Art need not be complicated to be effective; stamp art is proof of that. Each image made by the stamp is identical yet unique, depending on the pressure placed on the ink pad and the paper. The medium is perfect for children, but don’t mistake its child-like simplicity for childishness. The ink stamp is more than a children’s toy — its value extends beyond mere symbol.
Monthly Archives: March 2011
Picture your favorite place to sit. It is likely next to a sun-filled window or in a cozy spot next to a lamp. Think about the lamps in your living room or the antique glow of a city café. Now think about places that are unpleasant: Safeway, hospital waiting rooms, the DMV. The reason we like the sun, candlelight, and fireplaces is the same reason we like incandescent lighting. The reason we feel uneasy with institutional lighting is the same reason we resist putting compact fluorescent lights in our bedrooms and living rooms. We’ve all been inundated with “proof” that incandescent bulbs are bad for the earth, and that switching is so worth the energy and cost savings that our love of incandescence is just nostalgia-laden selfishness. But never is it that simple.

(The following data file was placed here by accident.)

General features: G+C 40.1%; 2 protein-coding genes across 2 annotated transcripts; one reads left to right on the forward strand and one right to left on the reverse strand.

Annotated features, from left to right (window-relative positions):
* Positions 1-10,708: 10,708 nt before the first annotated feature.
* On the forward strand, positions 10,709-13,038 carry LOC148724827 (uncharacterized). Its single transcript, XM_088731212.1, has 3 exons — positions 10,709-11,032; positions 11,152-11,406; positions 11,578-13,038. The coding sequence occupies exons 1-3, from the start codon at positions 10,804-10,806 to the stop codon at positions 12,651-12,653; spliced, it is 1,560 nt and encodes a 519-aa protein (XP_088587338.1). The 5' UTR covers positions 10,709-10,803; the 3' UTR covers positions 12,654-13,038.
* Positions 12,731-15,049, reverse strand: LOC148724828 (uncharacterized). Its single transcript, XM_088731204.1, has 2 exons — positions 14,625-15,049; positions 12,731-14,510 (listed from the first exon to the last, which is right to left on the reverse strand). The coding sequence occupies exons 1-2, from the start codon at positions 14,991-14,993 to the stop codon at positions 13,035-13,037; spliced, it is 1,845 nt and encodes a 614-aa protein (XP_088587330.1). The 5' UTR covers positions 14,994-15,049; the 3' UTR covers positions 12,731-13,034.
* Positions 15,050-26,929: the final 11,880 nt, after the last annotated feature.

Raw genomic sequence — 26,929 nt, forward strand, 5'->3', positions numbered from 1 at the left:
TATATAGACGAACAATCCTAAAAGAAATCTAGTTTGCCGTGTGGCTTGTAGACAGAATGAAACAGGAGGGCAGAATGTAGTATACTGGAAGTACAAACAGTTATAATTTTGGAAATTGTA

Arne Jacobsen was a designer of everything. A trained architect, he designed the SAS Royal Hotel in Copenhagen. It was the city’s first skyscraper, a vision in sea-green glass and steel. He also designed dorm rooms, the tables and chairs of a cafeteria, amoeba-shaped doorknobs that nestled into the palm, and flatware that looked like speeding droplets of stainless steel ending in a (somewhat) functional eating tool. Jacobsen designed the past’s vision of the future, but his present hardly agreed with him. His skyscraper was long-considered the ugliest building in Copenhagen, and his flatware was widely hated for offering up too little food with each bite.